I listen to the Marketplace Money program on public radio every week via their podcast. It’s a great program.
Occasionally, I disagree with the answers given. Some time ago a caller Sue asked about finding a financial advisor after she inherited $1 million. She said she’d like to get some professional help because she and her husband were not familiar with investing. She contacted a financial advisor through referral from NAPFA but she was scared by the 1% fee the advisor charges.
When the host asked whether Sue would be comfortable implementing a plan herself if she gets a plan from a fee-only advisor, she said yes and she would like to do annual checkups with the advisor. The host told Sue she will have to pay some fees and that 1% fee is normal.
It’s not. Paying 1% fee every year ($1 million * 1% = $10,000) for investing $1 million is outrageous. If Sue invests her $1 million with Vanguard, she gets Flagship Services immediately. She can get a financial plan, annual checkups, and telephone consultation from a Certified Financial Planner at Vanguard for FREE.
I’m always puzzled by why financial advisors charge their fees by the amount of money their clients have. It’s based on the client’s ability to pay, not on the time and effort to serve that client. No other professions I know of charge fees this way. Does it really take twice the time and effort to serve a client with $2 million versus a client with $1 million? I don’t think so. And why should advisors get an automatic raise at the rate of portfolio growth, which is usually much higher than inflation?
I understand the need for a financial advisor. Not everybody is interested in or good at managing their money. It’s just like my hiring a gardener to maintain my yard while many others mow their lawn themselves. As the saying goes, in managing our money, the worst enemy is often ourselves. I’ve inflicted plenty of damage to my own finance in the past. I wish I had an advisor telling me no to my crazy ideas.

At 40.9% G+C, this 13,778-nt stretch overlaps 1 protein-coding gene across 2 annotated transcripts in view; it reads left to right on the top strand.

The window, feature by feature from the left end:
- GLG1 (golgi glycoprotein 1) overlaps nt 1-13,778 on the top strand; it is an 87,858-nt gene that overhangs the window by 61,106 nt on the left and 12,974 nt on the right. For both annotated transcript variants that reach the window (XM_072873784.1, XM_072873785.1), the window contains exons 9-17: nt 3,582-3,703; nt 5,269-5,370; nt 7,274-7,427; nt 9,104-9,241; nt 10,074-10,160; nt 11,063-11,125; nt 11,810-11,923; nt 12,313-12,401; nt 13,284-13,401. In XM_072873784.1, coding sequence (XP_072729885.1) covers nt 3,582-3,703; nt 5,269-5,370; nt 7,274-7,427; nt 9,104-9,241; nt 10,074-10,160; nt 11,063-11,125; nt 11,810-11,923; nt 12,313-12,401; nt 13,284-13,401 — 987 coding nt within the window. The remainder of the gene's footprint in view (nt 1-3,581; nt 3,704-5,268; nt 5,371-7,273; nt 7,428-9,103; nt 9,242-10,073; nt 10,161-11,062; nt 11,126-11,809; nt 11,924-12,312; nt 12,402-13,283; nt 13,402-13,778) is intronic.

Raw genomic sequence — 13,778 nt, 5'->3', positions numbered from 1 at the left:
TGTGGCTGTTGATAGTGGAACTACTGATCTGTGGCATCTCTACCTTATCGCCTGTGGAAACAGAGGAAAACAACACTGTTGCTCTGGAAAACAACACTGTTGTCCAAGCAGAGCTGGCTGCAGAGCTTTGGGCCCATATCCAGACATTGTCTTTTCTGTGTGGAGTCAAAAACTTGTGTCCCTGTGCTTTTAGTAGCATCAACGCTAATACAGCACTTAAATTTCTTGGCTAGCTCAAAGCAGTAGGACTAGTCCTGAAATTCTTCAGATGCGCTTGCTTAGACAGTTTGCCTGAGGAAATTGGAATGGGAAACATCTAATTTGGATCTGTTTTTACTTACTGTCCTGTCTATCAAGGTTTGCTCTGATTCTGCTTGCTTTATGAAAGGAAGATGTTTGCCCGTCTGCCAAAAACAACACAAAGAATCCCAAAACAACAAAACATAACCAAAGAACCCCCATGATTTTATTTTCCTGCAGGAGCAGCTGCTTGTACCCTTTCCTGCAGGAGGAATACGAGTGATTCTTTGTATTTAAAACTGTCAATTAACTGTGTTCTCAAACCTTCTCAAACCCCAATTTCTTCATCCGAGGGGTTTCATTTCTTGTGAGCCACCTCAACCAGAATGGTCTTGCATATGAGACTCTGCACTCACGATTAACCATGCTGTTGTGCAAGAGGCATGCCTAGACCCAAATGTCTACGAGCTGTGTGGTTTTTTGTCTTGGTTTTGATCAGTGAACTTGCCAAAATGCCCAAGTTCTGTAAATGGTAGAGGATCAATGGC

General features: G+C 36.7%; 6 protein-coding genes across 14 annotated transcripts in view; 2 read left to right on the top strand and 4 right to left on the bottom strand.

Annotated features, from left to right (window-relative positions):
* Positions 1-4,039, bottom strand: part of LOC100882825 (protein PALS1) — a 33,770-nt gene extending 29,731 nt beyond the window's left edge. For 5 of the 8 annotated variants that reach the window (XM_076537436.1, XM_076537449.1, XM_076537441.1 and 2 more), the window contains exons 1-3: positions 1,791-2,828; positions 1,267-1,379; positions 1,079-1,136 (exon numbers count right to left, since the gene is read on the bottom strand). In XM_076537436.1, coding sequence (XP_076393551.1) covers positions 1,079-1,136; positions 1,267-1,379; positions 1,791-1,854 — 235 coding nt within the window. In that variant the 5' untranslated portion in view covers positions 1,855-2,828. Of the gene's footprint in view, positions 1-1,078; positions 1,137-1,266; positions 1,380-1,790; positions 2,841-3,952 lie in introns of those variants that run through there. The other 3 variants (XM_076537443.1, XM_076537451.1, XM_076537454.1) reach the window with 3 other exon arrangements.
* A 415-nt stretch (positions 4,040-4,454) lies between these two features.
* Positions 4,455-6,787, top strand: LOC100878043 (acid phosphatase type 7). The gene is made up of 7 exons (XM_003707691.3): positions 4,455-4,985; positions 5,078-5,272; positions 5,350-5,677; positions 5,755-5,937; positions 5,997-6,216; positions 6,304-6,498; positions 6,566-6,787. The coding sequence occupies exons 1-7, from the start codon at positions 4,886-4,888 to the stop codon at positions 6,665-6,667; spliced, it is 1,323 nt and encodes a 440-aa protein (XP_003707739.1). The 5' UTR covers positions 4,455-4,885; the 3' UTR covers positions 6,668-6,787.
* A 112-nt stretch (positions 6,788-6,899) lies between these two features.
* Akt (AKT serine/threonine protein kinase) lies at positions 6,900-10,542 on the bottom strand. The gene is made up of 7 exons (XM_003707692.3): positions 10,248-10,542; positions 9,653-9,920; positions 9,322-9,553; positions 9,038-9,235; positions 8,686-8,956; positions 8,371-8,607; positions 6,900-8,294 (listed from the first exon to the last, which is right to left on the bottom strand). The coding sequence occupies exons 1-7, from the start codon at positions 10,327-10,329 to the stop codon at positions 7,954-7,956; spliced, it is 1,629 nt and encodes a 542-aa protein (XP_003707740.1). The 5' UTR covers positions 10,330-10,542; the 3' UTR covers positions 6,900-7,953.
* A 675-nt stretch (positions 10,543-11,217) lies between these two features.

Good financial advisors do add value and they do need to get paid for their work. But paying 1% on a $1 million portfolio is way too high. If I were Sue, I’d use the free service from Vanguard or pay a fee-only advisor no more than $3,000 for an initial plan and no more than $1,000 a year thereafter for checkups and answering questions.
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If you are paying an advisor a percentage of your assets, you are paying 5-10x too much. Learn how to find an independent advisor, pay for advice, and only the advice.
I’ve often thought the same thing about tipping in restaurants.
It seems to be an industry wide standard to charge based on the amount invested. Aren’t Mutual funds set up this way also? The management fee is a percentage of your assets in the fund. The more money you have invested the more you pay.
Doesn’t there need to be a definition of what “professional help” a “financial adviser” will provide for 1% before we determine if 1% is too much?
I assume at a minimum this includes account set-up, risk tolerance evaluation, income need evaluation, asset allocation, asset distribution and annual evaluations.
The questionable part in my mind, and probably the caller’s because she needs it, is does this include other valuable services like estate advice and planning, tax advice and preparation, and limited legal advice regarding the inheritance?
Michael Edmonson says
“No other professions I know of charge fees this way.”
How about Realtors(R)?
Harry Sit says
Kristin – While you are in no position to negotiate with the mutual funds, you can choose how you pay your advisor, especially when free or flat-fee service is available from Vanguard. I think one of the biggest challenge in hiring an advisor is knowing whom to trust. When you go with Vanguard, you greatly reduce the risk of falling prey to someone who sells you equity index annuities, variable universal life, illiquid limited partnerships, and all sorts of junk. Free or flat fee makes it even better.
Ted – From the conversation between Sue and Tess and Chris, I’m pretty confident she will be well served if she takes the financial planning service from Vanguard’s Flagship service. She will get all the services you identified as the minimum. If she needs her tax prepared and estate planned, her advisor can identify the need and she can go to specialists for those. CFPs typically don’t do tax returns and wills/trusts themselves anyway unless they are also a CPA or attorney.
Michael – You are right. Realtors also use a pricing model that doesn’t make much sense. If you sell a 3 bedroom house and your brother sells a 5 bedroom house worth much more money, how do the required skills and time and effort differ?